Case Study: Get Paid for Cholesteatoma Removal Based on the Procedure- Published on Sun, Oct 01, 2000
The removal of most cholesteatomas of the tympanic membrane and middle ear during tympanostomy or tympanoplasty are incidental and should not be coded separately, coding experts say. Coders should read the operative report to see what specific steps were taken during a procedure to choose the best code. Further, reimbursement opportunities increase when anesthesia is administered.
Dorlands Medical Dictionary defines cholesteatoma as a cyst-like mass or benign tumor with a lining of stratified squamous epithelium, usually of keratinizing type, filled with desquamating debris frequently including cholesterol. They are found most commonly in the middle ear and mastoid region, usually after a trauma or infection that heals poorly.
Cholesteatomas also may be found on the tympanic membrane. These usually are associated with chronic infection of the middle ear. In the following operative report, the otolaryngologist encounters and excises a cholesteatoma (referred to in the operative note as a keratoma) on the patients outer eardrum (tympanic membrane), during the course of performing a tympanostomy.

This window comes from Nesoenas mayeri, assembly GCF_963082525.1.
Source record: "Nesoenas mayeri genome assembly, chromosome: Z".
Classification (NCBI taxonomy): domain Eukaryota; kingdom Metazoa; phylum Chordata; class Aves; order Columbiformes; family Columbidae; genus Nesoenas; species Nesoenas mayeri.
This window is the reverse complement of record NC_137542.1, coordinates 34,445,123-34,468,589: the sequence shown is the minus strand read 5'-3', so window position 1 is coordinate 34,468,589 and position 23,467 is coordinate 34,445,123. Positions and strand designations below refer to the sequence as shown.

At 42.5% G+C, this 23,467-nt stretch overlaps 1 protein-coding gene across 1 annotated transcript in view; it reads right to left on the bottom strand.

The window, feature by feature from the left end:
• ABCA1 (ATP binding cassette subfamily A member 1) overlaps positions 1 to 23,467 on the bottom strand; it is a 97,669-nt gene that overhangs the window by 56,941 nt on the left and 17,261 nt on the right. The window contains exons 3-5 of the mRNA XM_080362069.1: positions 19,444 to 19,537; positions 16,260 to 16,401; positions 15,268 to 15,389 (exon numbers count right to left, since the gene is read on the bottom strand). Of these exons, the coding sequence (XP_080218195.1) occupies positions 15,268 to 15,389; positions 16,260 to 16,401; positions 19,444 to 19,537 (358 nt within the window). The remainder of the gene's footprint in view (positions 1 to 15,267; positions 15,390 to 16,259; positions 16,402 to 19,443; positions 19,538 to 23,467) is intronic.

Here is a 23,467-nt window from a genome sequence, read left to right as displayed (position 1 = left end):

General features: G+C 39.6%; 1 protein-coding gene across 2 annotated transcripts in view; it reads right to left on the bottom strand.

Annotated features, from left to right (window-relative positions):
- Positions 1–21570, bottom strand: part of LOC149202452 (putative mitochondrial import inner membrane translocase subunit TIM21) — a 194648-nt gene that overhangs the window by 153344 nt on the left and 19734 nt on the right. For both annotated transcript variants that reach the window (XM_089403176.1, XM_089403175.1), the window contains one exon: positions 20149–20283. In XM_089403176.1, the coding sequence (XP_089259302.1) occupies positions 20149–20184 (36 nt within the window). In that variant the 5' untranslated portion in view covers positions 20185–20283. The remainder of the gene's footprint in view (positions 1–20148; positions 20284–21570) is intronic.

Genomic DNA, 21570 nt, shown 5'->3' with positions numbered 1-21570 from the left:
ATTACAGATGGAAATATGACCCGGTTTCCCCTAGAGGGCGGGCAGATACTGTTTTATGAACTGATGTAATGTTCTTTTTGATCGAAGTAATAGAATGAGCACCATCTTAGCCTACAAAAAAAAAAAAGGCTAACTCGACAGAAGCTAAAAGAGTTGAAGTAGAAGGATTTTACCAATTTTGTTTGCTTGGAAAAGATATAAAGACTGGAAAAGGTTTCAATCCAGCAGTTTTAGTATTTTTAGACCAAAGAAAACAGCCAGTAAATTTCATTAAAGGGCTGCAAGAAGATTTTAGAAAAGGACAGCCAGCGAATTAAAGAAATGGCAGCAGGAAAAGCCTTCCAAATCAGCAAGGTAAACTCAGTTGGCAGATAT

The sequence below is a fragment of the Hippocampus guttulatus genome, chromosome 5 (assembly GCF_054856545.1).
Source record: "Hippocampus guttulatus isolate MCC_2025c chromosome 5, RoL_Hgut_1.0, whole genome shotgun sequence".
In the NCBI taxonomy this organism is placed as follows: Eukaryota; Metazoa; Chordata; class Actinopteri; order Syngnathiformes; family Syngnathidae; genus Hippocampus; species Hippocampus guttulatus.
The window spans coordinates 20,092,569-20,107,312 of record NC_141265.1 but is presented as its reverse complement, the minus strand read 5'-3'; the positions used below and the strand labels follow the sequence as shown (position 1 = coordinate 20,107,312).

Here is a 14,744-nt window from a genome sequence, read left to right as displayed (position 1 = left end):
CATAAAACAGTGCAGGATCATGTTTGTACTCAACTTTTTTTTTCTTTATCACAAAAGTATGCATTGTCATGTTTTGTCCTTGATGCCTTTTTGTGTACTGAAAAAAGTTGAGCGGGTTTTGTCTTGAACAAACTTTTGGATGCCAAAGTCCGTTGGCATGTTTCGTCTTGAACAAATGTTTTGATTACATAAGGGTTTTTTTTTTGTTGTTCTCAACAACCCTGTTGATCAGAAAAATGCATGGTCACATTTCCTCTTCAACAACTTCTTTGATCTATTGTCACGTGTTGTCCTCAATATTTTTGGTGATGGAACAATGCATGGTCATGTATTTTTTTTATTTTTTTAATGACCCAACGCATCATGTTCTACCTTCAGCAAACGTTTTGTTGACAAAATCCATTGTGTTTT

Preoperative diagnosis: Bilateral chronic otitis media
Postoperative diagnosis: Same
Operation/procedure performed: Bilateral myringotomy and tubes
Anesthesia: General anesthesia
Description of procedure:
The patient was placed in the supine position, prepped and draped in the usual sterile fashion, under general anesthesia by mask. The right ear was visualized under a microscope after removing obstructing cerumen with the cerumen curet. The ear was irrigated with sterile saline solution. A myringotomy blade was used to make an antero-inferior radical myringotomy incision. A scant amount of fluid was suctioned from the middle ear space with a # 5 Frazier suction. A Pope-type myringotomy tube was inserted and Cortisporin Otic drops were applied. Attention was then directed to the left ear. Visualized under a microscope, obstructing cerumen was removed with a cerumen curet. The external auditory canal was irrigated with sterile saline solution and suctioned out with a # 5 suction. The tympanic membrane was inspected. There was a small antero-inferior retraction pocket that contained some keratinous debris. This was carefully removed with alligator forceps. A small keratin plug was sent for pathology. There was an area of atelectasis where this keratin plug was, and the myringotomy was made antero-inferiorly to excise a portion of this atelectatic area. After the myringotomy incision was made, # 5 suction was used to suction the middle ear space. A scant amount of fluid was encountered. A Pope-type myringotomy tube was inserted, and Cortisporin Otic drops were applied. At this point the procedure was terminated. The patient tolerated the procedure well and was taken to the recovery room in stable condition.